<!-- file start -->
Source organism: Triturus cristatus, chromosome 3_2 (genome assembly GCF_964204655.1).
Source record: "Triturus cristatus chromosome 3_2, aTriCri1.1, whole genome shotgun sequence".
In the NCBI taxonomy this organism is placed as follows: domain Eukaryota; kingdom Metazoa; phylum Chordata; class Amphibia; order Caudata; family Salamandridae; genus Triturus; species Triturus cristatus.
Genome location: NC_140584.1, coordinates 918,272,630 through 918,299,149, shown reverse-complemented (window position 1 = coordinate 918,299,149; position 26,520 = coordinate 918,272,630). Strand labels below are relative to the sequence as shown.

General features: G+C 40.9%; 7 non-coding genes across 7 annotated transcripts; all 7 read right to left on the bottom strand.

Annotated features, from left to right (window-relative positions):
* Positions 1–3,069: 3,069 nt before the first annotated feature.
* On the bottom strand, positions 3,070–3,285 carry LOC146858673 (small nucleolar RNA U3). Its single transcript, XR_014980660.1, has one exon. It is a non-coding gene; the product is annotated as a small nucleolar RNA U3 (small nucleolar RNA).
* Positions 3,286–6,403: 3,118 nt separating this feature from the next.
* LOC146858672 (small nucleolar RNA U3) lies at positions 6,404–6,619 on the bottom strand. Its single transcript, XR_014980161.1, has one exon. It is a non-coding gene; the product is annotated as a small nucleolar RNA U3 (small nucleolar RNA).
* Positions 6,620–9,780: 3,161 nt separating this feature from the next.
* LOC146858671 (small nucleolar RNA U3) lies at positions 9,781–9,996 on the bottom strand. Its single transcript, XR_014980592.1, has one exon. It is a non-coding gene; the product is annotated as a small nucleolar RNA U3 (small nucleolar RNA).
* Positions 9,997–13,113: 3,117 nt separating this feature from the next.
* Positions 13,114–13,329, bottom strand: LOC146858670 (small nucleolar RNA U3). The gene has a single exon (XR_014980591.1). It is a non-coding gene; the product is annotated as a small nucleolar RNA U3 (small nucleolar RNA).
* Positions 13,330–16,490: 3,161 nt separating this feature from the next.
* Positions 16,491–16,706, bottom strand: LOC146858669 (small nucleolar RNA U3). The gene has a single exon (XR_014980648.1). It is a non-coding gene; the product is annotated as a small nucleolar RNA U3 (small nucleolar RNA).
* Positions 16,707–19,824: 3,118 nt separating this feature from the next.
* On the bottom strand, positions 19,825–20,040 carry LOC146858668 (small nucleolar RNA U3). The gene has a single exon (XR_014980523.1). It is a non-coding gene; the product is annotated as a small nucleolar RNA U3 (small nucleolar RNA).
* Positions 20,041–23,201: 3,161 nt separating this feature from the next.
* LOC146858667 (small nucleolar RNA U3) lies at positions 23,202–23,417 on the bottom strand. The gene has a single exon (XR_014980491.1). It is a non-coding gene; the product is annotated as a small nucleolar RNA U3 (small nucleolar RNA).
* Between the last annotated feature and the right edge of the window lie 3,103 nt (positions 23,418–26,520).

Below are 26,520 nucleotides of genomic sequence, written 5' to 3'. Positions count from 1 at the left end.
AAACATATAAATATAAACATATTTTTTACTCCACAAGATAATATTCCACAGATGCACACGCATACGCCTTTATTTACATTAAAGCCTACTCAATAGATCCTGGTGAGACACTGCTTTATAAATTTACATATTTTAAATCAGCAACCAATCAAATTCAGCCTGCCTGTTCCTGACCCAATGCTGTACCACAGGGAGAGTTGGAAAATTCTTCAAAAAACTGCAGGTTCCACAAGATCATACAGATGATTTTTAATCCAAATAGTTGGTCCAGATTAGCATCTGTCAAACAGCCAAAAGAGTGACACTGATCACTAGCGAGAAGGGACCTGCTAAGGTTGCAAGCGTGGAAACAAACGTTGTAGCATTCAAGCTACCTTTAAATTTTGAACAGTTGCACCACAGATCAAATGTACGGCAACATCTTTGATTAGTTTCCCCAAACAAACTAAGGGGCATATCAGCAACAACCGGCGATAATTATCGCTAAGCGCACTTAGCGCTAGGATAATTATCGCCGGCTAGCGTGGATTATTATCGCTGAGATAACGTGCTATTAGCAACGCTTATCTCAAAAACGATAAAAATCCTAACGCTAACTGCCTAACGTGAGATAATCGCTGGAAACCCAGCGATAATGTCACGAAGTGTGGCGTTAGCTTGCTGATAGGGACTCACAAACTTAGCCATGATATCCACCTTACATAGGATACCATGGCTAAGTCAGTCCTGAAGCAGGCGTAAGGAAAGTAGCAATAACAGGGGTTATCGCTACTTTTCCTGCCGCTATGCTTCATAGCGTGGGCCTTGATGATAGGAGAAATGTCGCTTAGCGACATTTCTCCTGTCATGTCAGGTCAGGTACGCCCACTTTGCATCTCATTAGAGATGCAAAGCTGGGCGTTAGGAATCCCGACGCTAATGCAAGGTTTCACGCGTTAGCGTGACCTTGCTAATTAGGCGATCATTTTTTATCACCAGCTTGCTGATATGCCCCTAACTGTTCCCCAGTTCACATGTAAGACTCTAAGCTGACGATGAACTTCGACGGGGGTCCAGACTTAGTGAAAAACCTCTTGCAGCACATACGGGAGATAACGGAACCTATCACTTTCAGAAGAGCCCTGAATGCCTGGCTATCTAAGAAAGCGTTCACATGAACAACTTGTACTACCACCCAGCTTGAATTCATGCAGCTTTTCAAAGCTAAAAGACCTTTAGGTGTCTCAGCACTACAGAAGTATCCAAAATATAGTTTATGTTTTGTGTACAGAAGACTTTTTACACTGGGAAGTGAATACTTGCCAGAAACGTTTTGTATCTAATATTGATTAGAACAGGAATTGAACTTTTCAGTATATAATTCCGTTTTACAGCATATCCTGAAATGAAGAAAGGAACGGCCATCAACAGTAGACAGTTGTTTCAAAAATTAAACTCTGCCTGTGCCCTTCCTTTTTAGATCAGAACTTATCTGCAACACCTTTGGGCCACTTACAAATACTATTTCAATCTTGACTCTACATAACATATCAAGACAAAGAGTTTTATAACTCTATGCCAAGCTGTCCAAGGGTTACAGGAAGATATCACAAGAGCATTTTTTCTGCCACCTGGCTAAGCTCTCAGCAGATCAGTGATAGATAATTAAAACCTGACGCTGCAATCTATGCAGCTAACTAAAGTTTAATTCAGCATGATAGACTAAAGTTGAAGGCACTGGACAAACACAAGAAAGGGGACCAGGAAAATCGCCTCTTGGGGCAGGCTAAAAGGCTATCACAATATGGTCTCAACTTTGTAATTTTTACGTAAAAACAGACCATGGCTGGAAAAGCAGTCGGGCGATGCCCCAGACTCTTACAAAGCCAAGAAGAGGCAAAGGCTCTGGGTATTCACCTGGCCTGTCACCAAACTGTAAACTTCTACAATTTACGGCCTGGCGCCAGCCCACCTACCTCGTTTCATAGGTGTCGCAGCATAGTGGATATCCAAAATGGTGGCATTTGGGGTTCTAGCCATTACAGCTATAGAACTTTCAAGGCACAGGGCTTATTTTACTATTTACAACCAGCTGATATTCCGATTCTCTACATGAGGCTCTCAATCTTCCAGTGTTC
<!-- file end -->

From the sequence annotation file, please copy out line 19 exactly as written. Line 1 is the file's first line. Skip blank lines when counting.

* Positions 20,041–23,201: 3,161 nt separating this feature from the next.